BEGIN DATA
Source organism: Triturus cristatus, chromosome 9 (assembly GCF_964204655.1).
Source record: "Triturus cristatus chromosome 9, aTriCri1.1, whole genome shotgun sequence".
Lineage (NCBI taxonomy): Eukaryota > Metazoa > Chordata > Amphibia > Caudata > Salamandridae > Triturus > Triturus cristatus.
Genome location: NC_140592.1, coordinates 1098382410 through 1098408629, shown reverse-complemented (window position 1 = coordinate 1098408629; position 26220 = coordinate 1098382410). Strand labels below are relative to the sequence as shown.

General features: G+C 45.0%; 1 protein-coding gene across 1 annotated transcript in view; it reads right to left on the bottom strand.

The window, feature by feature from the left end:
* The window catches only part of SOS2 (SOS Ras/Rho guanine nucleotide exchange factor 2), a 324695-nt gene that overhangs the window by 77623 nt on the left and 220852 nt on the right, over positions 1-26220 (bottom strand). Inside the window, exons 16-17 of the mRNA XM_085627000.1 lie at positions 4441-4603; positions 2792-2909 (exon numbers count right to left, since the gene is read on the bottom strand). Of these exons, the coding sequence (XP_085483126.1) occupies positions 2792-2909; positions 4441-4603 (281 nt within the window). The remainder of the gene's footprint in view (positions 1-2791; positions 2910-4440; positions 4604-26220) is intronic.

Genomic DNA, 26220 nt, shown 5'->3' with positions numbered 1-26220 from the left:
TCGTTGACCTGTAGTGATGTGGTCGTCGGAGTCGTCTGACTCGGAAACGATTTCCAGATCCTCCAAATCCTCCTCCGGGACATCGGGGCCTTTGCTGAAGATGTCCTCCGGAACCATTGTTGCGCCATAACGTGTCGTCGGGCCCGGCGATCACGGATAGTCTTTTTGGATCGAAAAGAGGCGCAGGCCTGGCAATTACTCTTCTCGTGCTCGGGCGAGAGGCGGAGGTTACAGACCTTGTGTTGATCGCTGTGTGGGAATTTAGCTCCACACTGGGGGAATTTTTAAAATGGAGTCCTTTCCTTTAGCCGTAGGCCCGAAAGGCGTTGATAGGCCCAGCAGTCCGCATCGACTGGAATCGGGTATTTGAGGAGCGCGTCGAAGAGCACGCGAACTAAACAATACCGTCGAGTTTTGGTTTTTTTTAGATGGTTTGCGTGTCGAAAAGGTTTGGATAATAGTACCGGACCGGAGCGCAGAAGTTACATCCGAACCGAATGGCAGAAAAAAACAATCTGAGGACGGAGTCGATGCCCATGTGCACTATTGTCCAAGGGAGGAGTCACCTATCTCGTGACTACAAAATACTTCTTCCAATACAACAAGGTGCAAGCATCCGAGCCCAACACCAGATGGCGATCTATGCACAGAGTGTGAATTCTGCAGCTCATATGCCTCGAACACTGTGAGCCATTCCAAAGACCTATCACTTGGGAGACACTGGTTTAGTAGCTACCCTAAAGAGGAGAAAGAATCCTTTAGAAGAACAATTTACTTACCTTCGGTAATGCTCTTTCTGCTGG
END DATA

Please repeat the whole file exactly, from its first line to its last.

Source organism: Triturus cristatus, chromosome 9 (assembly GCF_964204655.1).
Source record: "Triturus cristatus chromosome 9, aTriCri1.1, whole genome shotgun sequence".
Lineage (NCBI taxonomy): Eukaryota > Metazoa > Chordata > Amphibia > Caudata > Salamandridae > Triturus > Triturus cristatus.
Genome location: NC_140592.1, coordinates 1098382410 through 1098408629, shown reverse-complemented (window position 1 = coordinate 1098408629; position 26220 = coordinate 1098382410). Strand labels below are relative to the sequence as shown.

General features: G+C 45.0%; 1 protein-coding gene across 1 annotated transcript in view; it reads right to left on the bottom strand.

The window, feature by feature from the left end:
* The window catches only part of SOS2 (SOS Ras/Rho guanine nucleotide exchange factor 2), a 324695-nt gene that overhangs the window by 77623 nt on the left and 220852 nt on the right, over positions 1-26220 (bottom strand). Inside the window, exons 16-17 of the mRNA XM_085627000.1 lie at positions 4441-4603; positions 2792-2909 (exon numbers count right to left, since the gene is read on the bottom strand). Of these exons, the coding sequence (XP_085483126.1) occupies positions 2792-2909; positions 4441-4603 (281 nt within the window). The remainder of the gene's footprint in view (positions 1-2791; positions 2910-4440; positions 4604-26220) is intronic.

Genomic DNA, 26220 nt, shown 5'->3' with positions numbered 1-26220 from the left:
TCGTTGACCTGTAGTGATGTGGTCGTCGGAGTCGTCTGACTCGGAAACGATTTCCAGATCCTCCAAATCCTCCTCCGGGACATCGGGGCCTTTGCTGAAGATGTCCTCCGGAACCATTGTTGCGCCATAACGTGTCGTCGGGCCCGGCGATCACGGATAGTCTTTTTGGATCGAAAAGAGGCGCAGGCCTGGCAATTACTCTTCTCGTGCTCGGGCGAGAGGCGGAGGTTACAGACCTTGTGTTGATCGCTGTGTGGGAATTTAGCTCCACACTGGGGGAATTTTTAAAATGGAGTCCTTTCCTTTAGCCGTAGGCCCGAAAGGCGTTGATAGGCCCAGCAGTCCGCATCGACTGGAATCGGGTATTTGAGGAGCGCGTCGAAGAGCACGCGAACTAAACAATACCGTCGAGTTTTGGTTTTTTTTAGATGGTTTGCGTGTCGAAAAGGTTTGGATAATAGTACCGGACCGGAGCGCAGAAGTTACATCCGAACCGAATGGCAGAAAAAAACAATCTGAGGACGGAGTCGATGCCCATGTGCACTATTGTCCAAGGGAGGAGTCACCTATCTCGTGACTACAAAATACTTCTTCCAATACAACAAGGTGCAAGCATCCGAGCCCAACACCAGATGGCGATCTATGCACAGAGTGTGAATTCTGCAGCTCATATGCCTCGAACACTGTGAGCCATTCCAAAGACCTATCACTTGGGAGACACTGGTTTAGTAGCTACCCTAAAGAGGAGAAAGAATCCTTTAGAAGAACAATTTACTTACCTTCGGTAATGCTCTTTCTGCTGG